Terry Robb and his 19 Best Acoustic Guitar awards play KVMR’s intimate Community Room Sunday
Special to Prospector
KNOW & GO
WHAT: KVMR 89.5 FM presents award-winning blues artist Terry Robb
WHERE: KVMR’s Miss Rumphius Community Room, 120 Bridge Street at Spring Street, across from Miners Foundry, Nevada City
WHEN: Sunday, April 14, doors at 6:30 p.m., show at 7 p.m.
TICKETS: $25, available at kvmr.org/events and at the door.
INFO: 530-265-9073 or kvmr.org/events
BROADCAST: Live, 7 p.m. to 9 p.m., 89.5 FM, 105.1 FM Truckee, kvmr.org streaming
OK, now here’s a guy who has won awards so many times in a row that they finally gave up and named the darned thing after him.
That’d be Terry Robb, who nabbed the Muddy Award for Best Acoustic Guitar for 19, count ‘em, 19 years in succession from its inception in 1992 to 2011, from the Cascade Blues Association in the blues-crazy Portland, Oregon area, where the Canadian-born musician grew up and lives.
So they gave in and renamed it, duh, the Terry Robb Acoustic Guitar Muddy Award. No surprise, in 2017, he won the Muddy Award for Lifetime Achievement. The award name is safe. You can only win it once.
Anyway, that Terry Robb guy is off on tour in support of his forthcoming new album, “Confessin’ My Dues,” including a Nevada City date this Sunday (April 14) in an intimate house concert date at the KVMR Community Room (population 30) and on a live broadcast 7 p.m. to 9 p.m. (89.5 FM, 105.1 FM Truckee, kvmr.org streaming).
Tickets are available online at kvmr.org/events for the performance at the station in downtown Nevada City.
For a guy who played early on with stalwarts of the Frank Zappa Band, Captain Beefheart, Canned Heat and then impressed guitar wizard John Fahey (so much so that Fahey had him produce some of his own most critically acclaimed albums) — well, what the heck is he doing here?
“Terry’s always been a believer in community radio,” said concert producer and KVMR blues broadcaster Thom Myers. “You don’t know how lucky we are he’s able to do this.”
And just how special it’ll be simply to be in that audience. Again, 30 max, up close and personal, watching and listening to a member of the Oregon Music Hall of Fame.
“Finger gawkers flood to his shows … unquestionably, Robb ranks right up there with the heavy hitters, a player of dazzling skill and technique,” said Living Blues critic Frank Matheis. “He could go to any guitar festival and show them a few chords.”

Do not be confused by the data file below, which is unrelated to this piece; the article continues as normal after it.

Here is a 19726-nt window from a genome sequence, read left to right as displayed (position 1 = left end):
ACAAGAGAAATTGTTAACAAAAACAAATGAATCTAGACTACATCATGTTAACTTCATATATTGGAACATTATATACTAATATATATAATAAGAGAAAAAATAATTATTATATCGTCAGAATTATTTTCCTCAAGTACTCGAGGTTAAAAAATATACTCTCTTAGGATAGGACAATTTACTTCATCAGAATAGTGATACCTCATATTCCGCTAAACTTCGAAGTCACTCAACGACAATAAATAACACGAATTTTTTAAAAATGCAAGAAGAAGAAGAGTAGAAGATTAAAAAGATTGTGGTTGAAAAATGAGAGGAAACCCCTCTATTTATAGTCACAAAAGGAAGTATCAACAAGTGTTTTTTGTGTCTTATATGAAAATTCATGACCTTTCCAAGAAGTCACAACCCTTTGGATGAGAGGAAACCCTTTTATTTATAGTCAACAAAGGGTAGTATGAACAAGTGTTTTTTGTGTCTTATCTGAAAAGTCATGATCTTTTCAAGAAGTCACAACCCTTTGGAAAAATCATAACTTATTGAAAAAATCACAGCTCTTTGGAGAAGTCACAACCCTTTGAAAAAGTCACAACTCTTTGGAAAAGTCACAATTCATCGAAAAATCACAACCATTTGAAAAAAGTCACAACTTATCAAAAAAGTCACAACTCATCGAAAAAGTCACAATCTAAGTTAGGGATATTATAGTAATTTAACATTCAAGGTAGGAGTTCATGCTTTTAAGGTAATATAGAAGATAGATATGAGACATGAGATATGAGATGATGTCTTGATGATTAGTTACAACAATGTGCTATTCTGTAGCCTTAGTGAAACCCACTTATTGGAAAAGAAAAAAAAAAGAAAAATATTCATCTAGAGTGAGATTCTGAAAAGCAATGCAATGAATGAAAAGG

Sure, but …
“From classic masters to current blues wizards, we’ve rounded up an inspiring assembly of blues masters really laying it down on acoustic guitar … Buddy Guy, Stevie Ray Vaughan, Jimi Hendrix, Tommy Emmanuel … and Terry Robb,” noted the Acoustic Nation column in Guitar World.
Hey, this guy is beginning to sound pretty darn good, even if it’s only print.
BLUES REVUE REVIEW
Well, ask Genevieve Williams of Blues Revue.
“Whether sliding or fingerpicking, his technique is clean and articulate; no matter how busy the material gets,” she wrote. “It never sounds crowded or overblown.”
He’ll be playing and talking about pieces on the his latest “Confessin’ My Dues” album as well. That’s where he’s hoping it’ll “captivate listeners with its melodic and rhythmic invention and musical virtuosity,” according to Robb’s website, aptly titled terryrobb.com.
“Sonically, I wanted the album to both be both intimate and powerful,” recalled Robb. “From jazz enthusiasts to blues aficionados, to lovers of Americana and instrumental guitar, ‘Confessin’ My Dues’ offers something for everyone.”
Drawing from the well of country blues to Coltrane, ragtime to Hendrix, Americana to American Primitivism, “Confessin’ My Dues” represents a lifetime of musical experiences and influences for Robb. “I wanted a modern take on familiar themes without leaving tradition behind,” said Robb.
“Every release that Terry Robb puts out is a cause to celebrate,” added Greg Johnson, president of the Cascade Blues Association. “There are not many guitarists in the blues or any genre that you can come by that are as detailed and clever with their creativity. ‘Confessin’ My Dues’ is yet another example of Terry Robb doing what he does best – leaving us with a sense of awe and joy with every note he plays. It’s a winning formula that continues to lead the pack.”
And, repeat, it’s in the KVMR Miss Rumphius’ Community Room this Sunday night and broadcast live on KVMR 89.5 FM as well.
A POET’S GAME
Wait … now just how many poets fit in a radio studio?
Well, KVMR board member and volunteer broadcaster Adela Wilcox may find out on an even more special-than-usual Sunday Showcase (3 p.m. to 5 p.m., 89.5 FM, 105.1 FM Truckee, kvmr.org streaming).
The show is celebrating National Poetry Month, and Adela’s got a pack of poets ready to roll, er, read live in studio:
■ Sacramento Poet Laureate Indigo Moor
■ Davis Poet Laureate James Lee Jobe
■ Former Lavender Heights Poet Laureate and Lambda Literary Award winner Michael Gorman of Sacramento
■ Nevada City poets Lorraine Webb, Kirsten Casey, Maxima Kahn and Bill Gainer
San Francisco Poet Laureate Kim Shuck and Nevada County/KVMR Poet Laureate Molly Fisk are scheduled to be recorded for the program, along with Nevada City’s Ana Sagebiel and Margo Stebbing, Sacramento’s Patricia Wentzel and Antioch’s Robert Lee Haycock.
Now that’s a show with a lot of verse. And class.
KVMR 89.5 FM is a freeform, eclectic radio station with nearly 200 volunteer broadcasters on its FM signal, KVMRx millenial kvmrx.org and its new NPR Morning Edition & All Things Considered signal, including Democracy Now! at 9am, The Bridge 105.7 FM. Previous shows can be found at archive..kvmr.org .
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